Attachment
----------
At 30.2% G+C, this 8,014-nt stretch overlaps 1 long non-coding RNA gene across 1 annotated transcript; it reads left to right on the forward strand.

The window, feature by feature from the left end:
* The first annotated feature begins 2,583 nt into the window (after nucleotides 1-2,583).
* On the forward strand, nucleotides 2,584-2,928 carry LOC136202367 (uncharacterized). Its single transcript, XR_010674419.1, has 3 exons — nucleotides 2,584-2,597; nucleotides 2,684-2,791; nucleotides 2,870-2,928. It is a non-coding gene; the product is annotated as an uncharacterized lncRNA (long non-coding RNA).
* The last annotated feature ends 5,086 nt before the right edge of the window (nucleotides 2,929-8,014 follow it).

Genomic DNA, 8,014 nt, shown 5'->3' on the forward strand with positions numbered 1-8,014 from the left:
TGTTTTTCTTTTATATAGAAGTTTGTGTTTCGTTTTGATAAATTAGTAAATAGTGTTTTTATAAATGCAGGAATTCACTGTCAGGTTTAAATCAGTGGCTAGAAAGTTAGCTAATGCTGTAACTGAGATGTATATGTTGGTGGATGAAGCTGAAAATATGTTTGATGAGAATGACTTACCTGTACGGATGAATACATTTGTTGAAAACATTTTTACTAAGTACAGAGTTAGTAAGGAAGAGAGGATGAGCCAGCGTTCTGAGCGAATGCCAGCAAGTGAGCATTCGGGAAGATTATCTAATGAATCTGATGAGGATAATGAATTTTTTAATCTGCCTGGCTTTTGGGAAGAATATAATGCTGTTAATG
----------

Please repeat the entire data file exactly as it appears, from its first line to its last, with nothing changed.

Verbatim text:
At 30.2% G+C, this 8,014-nt stretch overlaps 1 long non-coding RNA gene across 1 annotated transcript; it reads left to right on the forward strand.

The window, feature by feature from the left end:
* The first annotated feature begins 2,583 nt into the window (after nucleotides 1-2,583).
* On the forward strand, nucleotides 2,584-2,928 carry LOC136202367 (uncharacterized). Its single transcript, XR_010674419.1, has 3 exons — nucleotides 2,584-2,597; nucleotides 2,684-2,791; nucleotides 2,870-2,928. It is a non-coding gene; the product is annotated as an uncharacterized lncRNA (long non-coding RNA).
* The last annotated feature ends 5,086 nt before the right edge of the window (nucleotides 2,929-8,014 follow it).

Genomic DNA, 8,014 nt, shown 5'->3' on the forward strand with positions numbered 1-8,014 from the left:
TGTTTTTCTTTTATATAGAAGTTTGTGTTTCGTTTTGATAAATTAGTAAATAGTGTTTTTATAAATGCAGGAATTCACTGTCAGGTTTAAATCAGTGGCTAGAAAGTTAGCTAATGCTGTAACTGAGATGTATATGTTGGTGGATGAAGCTGAAAATATGTTTGATGAGAATGACTTACCTGTACGGATGAATACATTTGTTGAAAACATTTTTACTAAGTACAGAGTTAGTAAGGAAGAGAGGATGAGCCAGCGTTCTGAGCGAATGCCAGCAAGTGAGCATTCGGGAAGATTATCTAATGAATCTGATGAGGATAATGAATTTTTTAATCTGCCTGGCTTTTGGGAAGAATATAATGCTGTTAATG